(Reuters) - South Korean rapper Psy’s quirky viral hit “Gangnam Style” took the prize for top song on Wednesday at the 27th annual Golden Disk Awards, a Korean pop event dubbed the “Korean Grammys.”
The two-day celebration of all things K-pop, including performances by superstars such as the boy band Super Junior, was held in the Malaysian capital of Kuala Lumpur before hordes of screaming fans, a testimony to the soaring popularity of Korean pop music around the world.
Nowhere has that been more apparent than with “Gangnam Style,” an infectious hit that made history last month when it became the first ever video on YouTube to reach 1 billion views, the latest record on the song’s surge into mainstream pop.
The tune won the Song of the Year award, the final prize.
The awards were only the latest accolades for Psy, 35, in what has been a whirlwind year for the chubby rapper, the first K-pop artist to achieve mainstream success in the United States as a result of “Gangnam Style.”
Decked out in a bow tie and suit jackets varying from pink to baby blue, and only a towel for one sequence set in a sauna, Psy raps in Korean and busts funky moves based on horse-riding in venues ranging from playgrounds to subways.
The song, released in July, was meant as a commentary on the rampant materialism of today’s South Korea - particularly in relation to the Gangnam section of the city, which Psy has termed Seoul’s Beverly Hills.
“My goal in this music video was to look uncool until the end. I achieved it,” Psy told Reuters in August.
The popularity of the song, which has prompted many copycat and parody videos, has added fuel to growing international interest in Asian pop music, especially the K-pop industry, which now aims to follow Psy into mainstream Western pop music.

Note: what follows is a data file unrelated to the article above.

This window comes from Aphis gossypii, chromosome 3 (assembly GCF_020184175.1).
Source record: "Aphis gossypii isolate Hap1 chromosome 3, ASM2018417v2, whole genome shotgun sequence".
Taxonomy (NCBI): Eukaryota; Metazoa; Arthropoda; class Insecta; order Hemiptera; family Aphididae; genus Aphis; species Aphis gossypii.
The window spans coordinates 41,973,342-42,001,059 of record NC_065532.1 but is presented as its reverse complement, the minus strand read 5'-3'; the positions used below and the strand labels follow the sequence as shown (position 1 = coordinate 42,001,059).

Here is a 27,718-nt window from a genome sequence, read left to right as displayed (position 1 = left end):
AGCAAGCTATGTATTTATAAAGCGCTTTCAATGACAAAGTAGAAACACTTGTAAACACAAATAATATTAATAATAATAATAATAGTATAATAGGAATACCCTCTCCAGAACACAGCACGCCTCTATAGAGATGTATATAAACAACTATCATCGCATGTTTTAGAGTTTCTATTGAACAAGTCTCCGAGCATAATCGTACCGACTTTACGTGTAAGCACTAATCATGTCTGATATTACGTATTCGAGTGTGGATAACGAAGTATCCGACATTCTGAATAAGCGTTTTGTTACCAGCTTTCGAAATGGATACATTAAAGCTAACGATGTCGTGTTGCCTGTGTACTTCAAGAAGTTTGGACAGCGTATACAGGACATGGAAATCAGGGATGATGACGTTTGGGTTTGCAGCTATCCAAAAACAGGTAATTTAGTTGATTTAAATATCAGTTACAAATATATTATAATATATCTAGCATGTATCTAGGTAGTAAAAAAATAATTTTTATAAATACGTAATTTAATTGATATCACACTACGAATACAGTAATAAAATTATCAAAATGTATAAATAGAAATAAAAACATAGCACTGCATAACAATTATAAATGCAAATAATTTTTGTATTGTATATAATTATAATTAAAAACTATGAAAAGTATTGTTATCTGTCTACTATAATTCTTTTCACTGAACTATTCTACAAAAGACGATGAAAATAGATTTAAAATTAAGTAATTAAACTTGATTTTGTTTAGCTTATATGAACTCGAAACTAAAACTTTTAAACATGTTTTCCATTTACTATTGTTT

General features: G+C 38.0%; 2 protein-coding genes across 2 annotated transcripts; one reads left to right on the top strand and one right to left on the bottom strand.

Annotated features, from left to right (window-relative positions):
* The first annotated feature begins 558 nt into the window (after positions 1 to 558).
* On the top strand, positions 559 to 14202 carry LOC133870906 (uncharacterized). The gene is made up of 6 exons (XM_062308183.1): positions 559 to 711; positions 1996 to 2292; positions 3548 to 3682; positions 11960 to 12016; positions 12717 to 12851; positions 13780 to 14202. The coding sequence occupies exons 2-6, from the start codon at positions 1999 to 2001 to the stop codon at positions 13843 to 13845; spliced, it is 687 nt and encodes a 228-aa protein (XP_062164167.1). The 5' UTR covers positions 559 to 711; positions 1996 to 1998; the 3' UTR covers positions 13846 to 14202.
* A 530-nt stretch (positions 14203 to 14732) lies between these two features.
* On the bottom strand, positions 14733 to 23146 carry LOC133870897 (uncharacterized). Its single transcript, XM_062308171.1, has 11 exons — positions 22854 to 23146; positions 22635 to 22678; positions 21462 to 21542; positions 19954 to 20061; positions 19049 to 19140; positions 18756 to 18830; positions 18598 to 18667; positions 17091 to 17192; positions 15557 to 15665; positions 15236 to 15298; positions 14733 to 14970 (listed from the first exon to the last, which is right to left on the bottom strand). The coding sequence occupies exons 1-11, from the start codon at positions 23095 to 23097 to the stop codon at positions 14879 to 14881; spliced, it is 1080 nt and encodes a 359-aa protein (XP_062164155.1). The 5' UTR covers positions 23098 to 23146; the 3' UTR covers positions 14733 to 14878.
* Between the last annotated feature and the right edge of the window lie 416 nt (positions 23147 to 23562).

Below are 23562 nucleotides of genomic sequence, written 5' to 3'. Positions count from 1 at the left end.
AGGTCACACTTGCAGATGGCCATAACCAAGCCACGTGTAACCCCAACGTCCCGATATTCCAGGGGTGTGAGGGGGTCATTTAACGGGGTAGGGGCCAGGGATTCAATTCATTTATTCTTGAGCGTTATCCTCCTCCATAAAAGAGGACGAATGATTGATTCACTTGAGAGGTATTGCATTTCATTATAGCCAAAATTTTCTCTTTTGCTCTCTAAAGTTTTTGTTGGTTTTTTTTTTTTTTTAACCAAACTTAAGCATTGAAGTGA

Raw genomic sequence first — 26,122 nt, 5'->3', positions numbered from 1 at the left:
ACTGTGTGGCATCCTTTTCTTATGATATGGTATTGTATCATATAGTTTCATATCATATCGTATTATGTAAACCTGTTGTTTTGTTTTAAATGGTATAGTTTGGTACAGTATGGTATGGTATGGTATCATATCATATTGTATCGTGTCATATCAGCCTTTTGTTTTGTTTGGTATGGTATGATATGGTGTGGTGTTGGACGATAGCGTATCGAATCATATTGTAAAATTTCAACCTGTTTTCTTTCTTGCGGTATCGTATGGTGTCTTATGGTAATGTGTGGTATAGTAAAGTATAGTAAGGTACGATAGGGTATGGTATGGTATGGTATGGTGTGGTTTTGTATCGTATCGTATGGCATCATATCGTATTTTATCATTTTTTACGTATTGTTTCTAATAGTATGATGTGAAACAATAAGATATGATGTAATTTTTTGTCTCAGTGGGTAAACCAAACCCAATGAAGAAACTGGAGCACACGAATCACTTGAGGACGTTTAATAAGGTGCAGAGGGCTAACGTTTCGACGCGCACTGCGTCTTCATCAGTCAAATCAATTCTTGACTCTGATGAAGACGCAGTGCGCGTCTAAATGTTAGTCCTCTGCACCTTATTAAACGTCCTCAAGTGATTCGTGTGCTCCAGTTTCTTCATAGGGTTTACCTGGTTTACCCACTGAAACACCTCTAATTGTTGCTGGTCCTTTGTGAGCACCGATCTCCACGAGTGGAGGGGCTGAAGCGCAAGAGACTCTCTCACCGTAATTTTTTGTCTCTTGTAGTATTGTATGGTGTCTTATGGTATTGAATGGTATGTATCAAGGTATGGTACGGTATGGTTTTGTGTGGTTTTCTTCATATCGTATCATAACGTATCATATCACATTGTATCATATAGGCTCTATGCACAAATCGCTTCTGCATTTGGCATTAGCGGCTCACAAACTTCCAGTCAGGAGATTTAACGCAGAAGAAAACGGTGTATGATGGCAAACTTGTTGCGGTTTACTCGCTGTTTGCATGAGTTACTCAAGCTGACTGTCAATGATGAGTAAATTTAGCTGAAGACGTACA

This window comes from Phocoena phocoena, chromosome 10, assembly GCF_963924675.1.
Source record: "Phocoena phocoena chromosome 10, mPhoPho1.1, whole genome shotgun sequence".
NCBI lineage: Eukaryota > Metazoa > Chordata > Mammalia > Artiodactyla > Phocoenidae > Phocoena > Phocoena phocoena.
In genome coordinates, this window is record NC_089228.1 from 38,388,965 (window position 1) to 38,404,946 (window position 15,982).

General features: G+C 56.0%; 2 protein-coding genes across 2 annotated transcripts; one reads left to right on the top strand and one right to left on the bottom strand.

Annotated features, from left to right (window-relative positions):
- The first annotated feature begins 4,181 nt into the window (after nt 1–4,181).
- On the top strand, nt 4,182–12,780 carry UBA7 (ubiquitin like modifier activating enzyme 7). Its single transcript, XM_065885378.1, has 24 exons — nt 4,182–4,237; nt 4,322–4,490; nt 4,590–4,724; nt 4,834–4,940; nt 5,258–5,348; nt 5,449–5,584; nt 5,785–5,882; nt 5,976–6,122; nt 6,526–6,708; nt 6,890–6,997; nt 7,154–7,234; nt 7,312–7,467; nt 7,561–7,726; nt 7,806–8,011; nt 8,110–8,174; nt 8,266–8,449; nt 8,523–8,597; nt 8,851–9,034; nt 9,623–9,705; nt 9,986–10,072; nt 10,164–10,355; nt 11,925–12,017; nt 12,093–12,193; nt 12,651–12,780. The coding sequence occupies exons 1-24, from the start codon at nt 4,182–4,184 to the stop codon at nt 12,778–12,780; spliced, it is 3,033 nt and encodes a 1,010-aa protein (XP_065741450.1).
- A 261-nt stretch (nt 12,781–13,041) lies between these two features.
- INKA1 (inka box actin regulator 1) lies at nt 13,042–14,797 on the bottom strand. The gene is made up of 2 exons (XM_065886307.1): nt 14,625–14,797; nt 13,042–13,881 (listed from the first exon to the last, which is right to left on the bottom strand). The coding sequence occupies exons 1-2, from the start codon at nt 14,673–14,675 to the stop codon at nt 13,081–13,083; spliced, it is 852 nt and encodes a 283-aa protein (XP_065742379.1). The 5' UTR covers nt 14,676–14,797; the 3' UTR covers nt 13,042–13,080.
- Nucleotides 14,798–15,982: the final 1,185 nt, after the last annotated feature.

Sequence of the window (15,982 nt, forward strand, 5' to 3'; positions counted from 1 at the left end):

Thanks to their youth, glowing image and the style of their songs and dances, K-pop fans have grown rapidly in Southeast Asia, formerly dominated by stars from the West as well as Hong Kong and Taiwan.
A Malaysian fan who queued for three days to get into the first night of the awards ceremony said she loved how the K-pop stars strived for perfection.
“K-pop stars have been working very hard, even before they make their first debut. They spend a lot of time practicing to become a perfect artist,” said the 20-something Tay Ching Ee. “This is what other artists should learn from them.”
The Golden Disk Awards began in 1986, with winners chosen based on album sales and digital downloads. The ceremony first ventured overseas in 2012, when it was held in Japan.
On Tuesday, the first night, Super Junior again won the best album award with their album “Sexy, Free & Single.” Boy band Shinee scooped the Most Popular Star prize.
Additional reporting by Angie Teo and Belinda Goldsmith; writing by Elaine Lies; editing by Patricia Reaney